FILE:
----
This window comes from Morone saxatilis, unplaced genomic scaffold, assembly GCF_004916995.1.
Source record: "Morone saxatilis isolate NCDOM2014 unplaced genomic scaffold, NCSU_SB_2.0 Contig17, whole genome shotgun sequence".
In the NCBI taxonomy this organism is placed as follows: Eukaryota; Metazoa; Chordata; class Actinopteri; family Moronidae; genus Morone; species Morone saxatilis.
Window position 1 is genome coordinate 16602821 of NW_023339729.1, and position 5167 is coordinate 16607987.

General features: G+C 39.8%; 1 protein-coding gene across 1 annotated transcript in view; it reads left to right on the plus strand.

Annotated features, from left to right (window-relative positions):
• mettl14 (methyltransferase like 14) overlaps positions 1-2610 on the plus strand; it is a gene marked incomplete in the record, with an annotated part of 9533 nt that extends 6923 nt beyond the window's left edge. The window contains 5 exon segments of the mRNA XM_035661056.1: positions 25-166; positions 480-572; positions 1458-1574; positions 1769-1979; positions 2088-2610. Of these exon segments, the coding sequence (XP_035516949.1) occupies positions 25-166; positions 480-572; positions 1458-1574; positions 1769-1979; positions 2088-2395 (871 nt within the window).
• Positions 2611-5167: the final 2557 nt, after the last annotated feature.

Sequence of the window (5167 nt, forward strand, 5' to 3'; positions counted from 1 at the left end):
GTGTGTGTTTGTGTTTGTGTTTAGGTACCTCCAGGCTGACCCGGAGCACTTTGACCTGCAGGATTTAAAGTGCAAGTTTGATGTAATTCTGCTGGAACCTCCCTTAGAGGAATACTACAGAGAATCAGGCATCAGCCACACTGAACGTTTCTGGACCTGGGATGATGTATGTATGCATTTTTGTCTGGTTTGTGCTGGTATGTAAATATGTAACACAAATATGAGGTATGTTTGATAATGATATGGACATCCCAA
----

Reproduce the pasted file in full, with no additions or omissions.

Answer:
This window comes from Morone saxatilis, unplaced genomic scaffold, assembly GCF_004916995.1.
Source record: "Morone saxatilis isolate NCDOM2014 unplaced genomic scaffold, NCSU_SB_2.0 Contig17, whole genome shotgun sequence".
In the NCBI taxonomy this organism is placed as follows: Eukaryota; Metazoa; Chordata; class Actinopteri; family Moronidae; genus Morone; species Morone saxatilis.
Window position 1 is genome coordinate 16602821 of NW_023339729.1, and position 5167 is coordinate 16607987.

General features: G+C 39.8%; 1 protein-coding gene across 1 annotated transcript in view; it reads left to right on the plus strand.

Annotated features, from left to right (window-relative positions):
• mettl14 (methyltransferase like 14) overlaps positions 1-2610 on the plus strand; it is a gene marked incomplete in the record, with an annotated part of 9533 nt that extends 6923 nt beyond the window's left edge. The window contains 5 exon segments of the mRNA XM_035661056.1: positions 25-166; positions 480-572; positions 1458-1574; positions 1769-1979; positions 2088-2610. Of these exon segments, the coding sequence (XP_035516949.1) occupies positions 25-166; positions 480-572; positions 1458-1574; positions 1769-1979; positions 2088-2395 (871 nt within the window).
• Positions 2611-5167: the final 2557 nt, after the last annotated feature.

Sequence of the window (5167 nt, forward strand, 5' to 3'; positions counted from 1 at the left end):
GTGTGTGTTTGTGTTTGTGTTTAGGTACCTCCAGGCTGACCCGGAGCACTTTGACCTGCAGGATTTAAAGTGCAAGTTTGATGTAATTCTGCTGGAACCTCCCTTAGAGGAATACTACAGAGAATCAGGCATCAGCCACACTGAACGTTTCTGGACCTGGGATGATGTATGTATGCATTTTTGTCTGGTTTGTGCTGGTATGTAAATATGTAACACAAATATGAGGTATGTTTGATAATGATATGGACATCCCAA